Sharon Swartz and Stephen Helfand were elected for “distinguished contributions” to their fields.
Members of the American Association for the Advancement of Science, the world’s largest general scientific society, have elected Brown University professors Sharon Swartz and Stephen Helfand as fellows, an honor they will formally receive at the AAAS annual meeting in Austin, Texas, in February 2018.
Helfand, MD, a professor of biology, earned his honor “for distinguished contributions to the field of molecular and translational aging research, particularly for identifying molecular genetic pathways underlying aging and human disease,” the AAAS said in the announcement. In 2016, for example, he was the senior author of a study in the Proceedings of the National Academy of Sciences in which his team provided substantial new evidence that health becomes endangered when aging cells lose control of rogue elements of DNA called transposons.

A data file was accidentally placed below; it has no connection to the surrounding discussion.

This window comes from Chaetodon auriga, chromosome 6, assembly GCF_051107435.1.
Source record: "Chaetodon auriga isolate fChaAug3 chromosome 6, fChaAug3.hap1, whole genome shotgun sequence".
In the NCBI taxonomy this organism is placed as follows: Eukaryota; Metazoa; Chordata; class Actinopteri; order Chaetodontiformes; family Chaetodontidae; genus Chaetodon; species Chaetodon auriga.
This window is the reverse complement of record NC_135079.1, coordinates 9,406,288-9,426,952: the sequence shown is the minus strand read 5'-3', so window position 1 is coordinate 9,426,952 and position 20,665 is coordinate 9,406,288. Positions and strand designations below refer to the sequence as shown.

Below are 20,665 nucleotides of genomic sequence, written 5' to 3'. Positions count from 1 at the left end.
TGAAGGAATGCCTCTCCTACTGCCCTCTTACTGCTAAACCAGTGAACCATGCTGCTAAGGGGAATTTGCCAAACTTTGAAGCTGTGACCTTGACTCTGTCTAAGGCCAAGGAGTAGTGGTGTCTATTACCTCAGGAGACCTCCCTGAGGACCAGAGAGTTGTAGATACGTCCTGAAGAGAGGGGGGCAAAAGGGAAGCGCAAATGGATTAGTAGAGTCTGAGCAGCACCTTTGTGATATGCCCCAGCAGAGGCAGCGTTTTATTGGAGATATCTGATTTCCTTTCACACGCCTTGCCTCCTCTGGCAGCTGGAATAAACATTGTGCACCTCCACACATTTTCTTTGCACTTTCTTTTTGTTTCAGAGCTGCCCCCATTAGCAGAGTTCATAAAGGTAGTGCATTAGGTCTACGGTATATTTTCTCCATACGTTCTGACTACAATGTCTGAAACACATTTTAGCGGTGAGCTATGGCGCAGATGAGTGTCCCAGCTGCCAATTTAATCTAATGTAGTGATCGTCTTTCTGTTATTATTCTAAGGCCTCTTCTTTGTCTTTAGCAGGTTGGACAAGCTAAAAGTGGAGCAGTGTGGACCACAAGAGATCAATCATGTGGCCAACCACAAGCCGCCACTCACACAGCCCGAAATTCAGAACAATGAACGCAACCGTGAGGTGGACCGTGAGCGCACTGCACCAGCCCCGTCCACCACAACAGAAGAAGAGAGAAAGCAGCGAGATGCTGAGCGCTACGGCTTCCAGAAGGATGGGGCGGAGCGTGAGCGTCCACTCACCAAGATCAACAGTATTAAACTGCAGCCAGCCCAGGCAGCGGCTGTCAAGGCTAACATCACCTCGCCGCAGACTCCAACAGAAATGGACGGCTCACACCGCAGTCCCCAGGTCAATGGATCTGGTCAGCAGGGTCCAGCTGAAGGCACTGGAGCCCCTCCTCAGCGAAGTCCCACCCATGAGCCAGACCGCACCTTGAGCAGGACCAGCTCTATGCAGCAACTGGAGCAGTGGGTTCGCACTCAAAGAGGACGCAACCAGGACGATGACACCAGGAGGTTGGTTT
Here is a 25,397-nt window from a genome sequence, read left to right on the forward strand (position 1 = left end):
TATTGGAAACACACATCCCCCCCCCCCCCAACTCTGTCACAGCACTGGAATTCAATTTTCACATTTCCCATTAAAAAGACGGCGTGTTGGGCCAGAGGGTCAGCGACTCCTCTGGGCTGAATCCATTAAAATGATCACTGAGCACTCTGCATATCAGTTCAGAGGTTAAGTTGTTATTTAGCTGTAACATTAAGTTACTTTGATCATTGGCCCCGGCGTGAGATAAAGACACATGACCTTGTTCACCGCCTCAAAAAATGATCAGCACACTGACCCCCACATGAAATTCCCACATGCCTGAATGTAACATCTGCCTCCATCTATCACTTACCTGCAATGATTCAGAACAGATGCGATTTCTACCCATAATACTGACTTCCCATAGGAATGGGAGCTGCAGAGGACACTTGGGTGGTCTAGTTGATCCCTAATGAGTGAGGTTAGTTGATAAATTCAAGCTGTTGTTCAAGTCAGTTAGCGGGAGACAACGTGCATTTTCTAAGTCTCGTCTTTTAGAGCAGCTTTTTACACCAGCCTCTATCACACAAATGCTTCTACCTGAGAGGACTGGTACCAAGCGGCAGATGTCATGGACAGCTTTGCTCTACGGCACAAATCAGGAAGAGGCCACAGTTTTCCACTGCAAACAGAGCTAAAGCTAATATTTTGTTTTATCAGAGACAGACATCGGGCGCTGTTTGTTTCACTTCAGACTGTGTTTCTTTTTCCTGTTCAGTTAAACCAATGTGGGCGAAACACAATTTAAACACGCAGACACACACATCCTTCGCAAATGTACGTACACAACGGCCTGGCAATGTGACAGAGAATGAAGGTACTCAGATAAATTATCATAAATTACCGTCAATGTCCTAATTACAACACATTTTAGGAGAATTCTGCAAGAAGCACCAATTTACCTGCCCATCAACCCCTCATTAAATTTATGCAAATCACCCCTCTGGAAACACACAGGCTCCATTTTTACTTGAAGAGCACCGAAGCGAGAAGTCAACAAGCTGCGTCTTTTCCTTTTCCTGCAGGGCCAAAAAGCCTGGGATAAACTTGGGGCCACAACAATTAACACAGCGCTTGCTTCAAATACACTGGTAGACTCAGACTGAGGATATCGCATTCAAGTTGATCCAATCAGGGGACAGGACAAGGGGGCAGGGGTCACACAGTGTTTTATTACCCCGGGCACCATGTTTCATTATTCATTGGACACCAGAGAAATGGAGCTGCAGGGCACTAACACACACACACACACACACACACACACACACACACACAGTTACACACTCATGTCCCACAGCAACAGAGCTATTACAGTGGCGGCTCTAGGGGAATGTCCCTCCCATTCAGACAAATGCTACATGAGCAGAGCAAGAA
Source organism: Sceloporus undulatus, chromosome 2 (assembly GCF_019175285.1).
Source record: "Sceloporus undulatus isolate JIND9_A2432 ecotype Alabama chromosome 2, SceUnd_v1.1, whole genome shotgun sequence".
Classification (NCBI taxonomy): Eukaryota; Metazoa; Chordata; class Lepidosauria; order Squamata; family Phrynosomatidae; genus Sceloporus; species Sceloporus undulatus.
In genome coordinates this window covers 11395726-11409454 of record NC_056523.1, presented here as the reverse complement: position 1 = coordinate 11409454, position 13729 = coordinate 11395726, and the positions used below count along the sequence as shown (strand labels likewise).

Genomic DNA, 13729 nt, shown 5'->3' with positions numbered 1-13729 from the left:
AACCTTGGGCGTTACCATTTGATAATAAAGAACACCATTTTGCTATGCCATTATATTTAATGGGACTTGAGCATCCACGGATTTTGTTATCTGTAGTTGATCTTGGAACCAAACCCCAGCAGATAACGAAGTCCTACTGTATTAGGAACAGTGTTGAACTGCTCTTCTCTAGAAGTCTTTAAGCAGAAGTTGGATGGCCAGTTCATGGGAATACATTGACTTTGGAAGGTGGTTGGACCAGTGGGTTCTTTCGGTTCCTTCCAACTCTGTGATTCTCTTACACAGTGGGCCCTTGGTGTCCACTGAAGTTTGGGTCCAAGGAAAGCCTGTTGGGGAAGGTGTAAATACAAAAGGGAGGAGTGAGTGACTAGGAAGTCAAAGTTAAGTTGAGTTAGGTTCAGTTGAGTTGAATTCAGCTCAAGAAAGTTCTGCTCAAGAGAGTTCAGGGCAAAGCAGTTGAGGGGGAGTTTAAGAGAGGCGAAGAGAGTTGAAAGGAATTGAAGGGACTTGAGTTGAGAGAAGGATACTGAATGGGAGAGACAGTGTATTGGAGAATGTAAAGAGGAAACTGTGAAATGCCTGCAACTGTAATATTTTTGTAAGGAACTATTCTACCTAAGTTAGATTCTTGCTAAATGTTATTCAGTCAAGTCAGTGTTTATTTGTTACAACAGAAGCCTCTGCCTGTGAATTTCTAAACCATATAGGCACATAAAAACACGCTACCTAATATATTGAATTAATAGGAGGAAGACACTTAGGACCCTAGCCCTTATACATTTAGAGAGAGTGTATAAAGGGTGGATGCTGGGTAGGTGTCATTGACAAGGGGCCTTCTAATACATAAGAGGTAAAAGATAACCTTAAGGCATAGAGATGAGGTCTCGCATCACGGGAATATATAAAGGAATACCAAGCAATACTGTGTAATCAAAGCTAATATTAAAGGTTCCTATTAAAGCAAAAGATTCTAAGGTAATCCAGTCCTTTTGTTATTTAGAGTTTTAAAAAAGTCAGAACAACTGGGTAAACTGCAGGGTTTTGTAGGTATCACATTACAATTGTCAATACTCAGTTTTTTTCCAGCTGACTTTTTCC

Swartz, PhD, a professor of biology and of engineering, won election “for distinguished contributions to the field of biomechanics, particularly for deeply integrating engineering and biology to study the aeromechanics of flight in bats,” according to the AAAS.
In her research, Swartz and collaborators have discovered many of the specialized motions and anatomical features that endow bats with their amazing aerial abilities. In the last few years, she has co-authored several papers describing, for example, how tiny muscles in bat wings control their stiffness and shape, and that bats fold in their wings on the upstroke to save energy.
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